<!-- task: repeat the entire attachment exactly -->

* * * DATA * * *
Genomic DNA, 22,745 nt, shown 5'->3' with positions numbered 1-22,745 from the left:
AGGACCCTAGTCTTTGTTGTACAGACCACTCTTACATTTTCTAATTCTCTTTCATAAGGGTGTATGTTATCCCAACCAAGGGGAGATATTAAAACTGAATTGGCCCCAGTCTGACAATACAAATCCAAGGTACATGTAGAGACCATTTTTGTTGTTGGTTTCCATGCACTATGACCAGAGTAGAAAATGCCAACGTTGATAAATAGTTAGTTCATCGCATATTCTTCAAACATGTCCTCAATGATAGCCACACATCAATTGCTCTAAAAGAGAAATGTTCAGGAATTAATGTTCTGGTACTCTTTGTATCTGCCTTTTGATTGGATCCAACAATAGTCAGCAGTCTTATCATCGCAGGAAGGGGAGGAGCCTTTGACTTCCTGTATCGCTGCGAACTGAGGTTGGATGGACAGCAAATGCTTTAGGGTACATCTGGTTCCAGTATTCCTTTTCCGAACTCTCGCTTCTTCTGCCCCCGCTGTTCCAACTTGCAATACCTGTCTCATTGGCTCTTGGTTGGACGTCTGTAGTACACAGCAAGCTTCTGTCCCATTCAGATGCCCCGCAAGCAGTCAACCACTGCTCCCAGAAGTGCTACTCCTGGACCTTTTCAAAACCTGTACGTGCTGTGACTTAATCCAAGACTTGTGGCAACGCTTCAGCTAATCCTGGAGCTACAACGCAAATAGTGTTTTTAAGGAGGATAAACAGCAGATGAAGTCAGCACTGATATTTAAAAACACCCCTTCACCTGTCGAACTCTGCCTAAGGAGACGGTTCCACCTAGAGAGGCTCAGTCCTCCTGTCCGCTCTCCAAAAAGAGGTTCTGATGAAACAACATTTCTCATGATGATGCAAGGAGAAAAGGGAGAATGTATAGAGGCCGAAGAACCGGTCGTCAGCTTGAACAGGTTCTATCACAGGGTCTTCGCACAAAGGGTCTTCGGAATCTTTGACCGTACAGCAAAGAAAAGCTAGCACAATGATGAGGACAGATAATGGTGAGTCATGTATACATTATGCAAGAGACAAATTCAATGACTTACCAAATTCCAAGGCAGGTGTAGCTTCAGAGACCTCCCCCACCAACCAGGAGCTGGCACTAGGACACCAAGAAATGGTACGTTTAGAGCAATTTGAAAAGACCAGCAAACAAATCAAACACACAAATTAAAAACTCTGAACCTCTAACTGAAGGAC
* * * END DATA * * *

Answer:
Genomic DNA, 22,745 nt, shown 5'->3' with positions numbered 1-22,745 from the left:
AGGACCCTAGTCTTTGTTGTACAGACCACTCTTACATTTTCTAATTCTCTTTCATAAGGGTGTATGTTATCCCAACCAAGGGGAGATATTAAAACTGAATTGGCCCCAGTCTGACAATACAAATCCAAGGTACATGTAGAGACCATTTTTGTTGTTGGTTTCCATGCACTATGACCAGAGTAGAAAATGCCAACGTTGATAAATAGTTAGTTCATCGCATATTCTTCAAACATGTCCTCAATGATAGCCACACATCAATTGCTCTAAAAGAGAAATGTTCAGGAATTAATGTTCTGGTACTCTTTGTATCTGCCTTTTGATTGGATCCAACAATAGTCAGCAGTCTTATCATCGCAGGAAGGGGAGGAGCCTTTGACTTCCTGTATCGCTGCGAACTGAGGTTGGATGGACAGCAAATGCTTTAGGGTACATCTGGTTCCAGTATTCCTTTTCCGAACTCTCGCTTCTTCTGCCCCCGCTGTTCCAACTTGCAATACCTGTCTCATTGGCTCTTGGTTGGACGTCTGTAGTACACAGCAAGCTTCTGTCCCATTCAGATGCCCCGCAAGCAGTCAACCACTGCTCCCAGAAGTGCTACTCCTGGACCTTTTCAAAACCTGTACGTGCTGTGACTTAATCCAAGACTTGTGGCAACGCTTCAGCTAATCCTGGAGCTACAACGCAAATAGTGTTTTTAAGGAGGATAAACAGCAGATGAAGTCAGCACTGATATTTAAAAACACCCCTTCACCTGTCGAACTCTGCCTAAGGAGACGGTTCCACCTAGAGAGGCTCAGTCCTCCTGTCCGCTCTCCAAAAAGAGGTTCTGATGAAACAACATTTCTCATGATGATGCAAGGAGAAAAGGGAGAATGTATAGAGGCCGAAGAACCGGTCGTCAGCTTGAACAGGTTCTATCACAGGGTCTTCGCACAAAGGGTCTTCGGAATCTTTGACCGTACAGCAAAGAAAAGCTAGCACAATGATGAGGACAGATAATGGTGAGTCATGTATACATTATGCAAGAGACAAATTCAATGACTTACCAAATTCCAAGGCAGGTGTAGCTTCAGAGACCTCCCCCACCAACCAGGAGCTGGCACTAGGACACCAAGAAATGGTACGTTTAGAGCAATTTGAAAAGACCAGCAAACAAATCAAACACACAAATTAAAAACTCTGAACCTCTAACTGAAGGAC